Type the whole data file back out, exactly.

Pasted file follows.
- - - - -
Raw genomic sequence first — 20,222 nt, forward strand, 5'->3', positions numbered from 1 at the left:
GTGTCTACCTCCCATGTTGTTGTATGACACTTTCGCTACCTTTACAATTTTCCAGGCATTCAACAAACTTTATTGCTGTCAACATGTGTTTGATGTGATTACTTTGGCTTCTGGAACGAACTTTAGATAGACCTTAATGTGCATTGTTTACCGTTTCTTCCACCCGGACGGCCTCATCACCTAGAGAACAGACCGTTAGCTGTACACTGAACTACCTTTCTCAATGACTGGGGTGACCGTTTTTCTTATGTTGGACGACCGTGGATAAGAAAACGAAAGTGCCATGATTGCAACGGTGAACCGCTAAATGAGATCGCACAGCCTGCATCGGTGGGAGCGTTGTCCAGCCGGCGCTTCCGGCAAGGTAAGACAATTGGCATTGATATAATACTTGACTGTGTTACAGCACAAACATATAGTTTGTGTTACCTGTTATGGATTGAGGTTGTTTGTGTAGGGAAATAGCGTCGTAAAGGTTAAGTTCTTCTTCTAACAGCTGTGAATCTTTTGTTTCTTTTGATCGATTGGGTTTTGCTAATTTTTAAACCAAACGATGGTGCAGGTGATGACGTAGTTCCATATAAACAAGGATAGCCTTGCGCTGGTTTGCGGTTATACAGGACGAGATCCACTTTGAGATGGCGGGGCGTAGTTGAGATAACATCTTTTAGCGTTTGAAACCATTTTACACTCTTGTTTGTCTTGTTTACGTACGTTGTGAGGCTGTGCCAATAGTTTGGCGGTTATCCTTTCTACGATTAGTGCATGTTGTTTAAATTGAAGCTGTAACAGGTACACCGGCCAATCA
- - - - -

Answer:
Raw genomic sequence first — 20,222 nt, forward strand, 5'->3', positions numbered from 1 at the left:
GTGTCTACCTCCCATGTTGTTGTATGACACTTTCGCTACCTTTACAATTTTCCAGGCATTCAACAAACTTTATTGCTGTCAACATGTGTTTGATGTGATTACTTTGGCTTCTGGAACGAACTTTAGATAGACCTTAATGTGCATTGTTTACCGTTTCTTCCACCCGGACGGCCTCATCACCTAGAGAACAGACCGTTAGCTGTACACTGAACTACCTTTCTCAATGACTGGGGTGACCGTTTTTCTTATGTTGGACGACCGTGGATAAGAAAACGAAAGTGCCATGATTGCAACGGTGAACCGCTAAATGAGATCGCACAGCCTGCATCGGTGGGAGCGTTGTCCAGCCGGCGCTTCCGGCAAGGTAAGACAATTGGCATTGATATAATACTTGACTGTGTTACAGCACAAACATATAGTTTGTGTTACCTGTTATGGATTGAGGTTGTTTGTGTAGGGAAATAGCGTCGTAAAGGTTAAGTTCTTCTTCTAACAGCTGTGAATCTTTTGTTTCTTTTGATCGATTGGGTTTTGCTAATTTTTAAACCAAACGATGGTGCAGGTGATGACGTAGTTCCATATAAACAAGGATAGCCTTGCGCTGGTTTGCGGTTATACAGGACGAGATCCACTTTGAGATGGCGGGGCGTAGTTGAGATAACATCTTTTAGCGTTTGAAACCATTTTACACTCTTGTTTGTCTTGTTTACGTACGTTGTGAGGCTGTGCCAATAGTTTGGCGGTTATCCTTTCTACGATTAGTGCATGTTGTTTAAATTGAAGCTGTAACAGGTACACCGGCCAATCA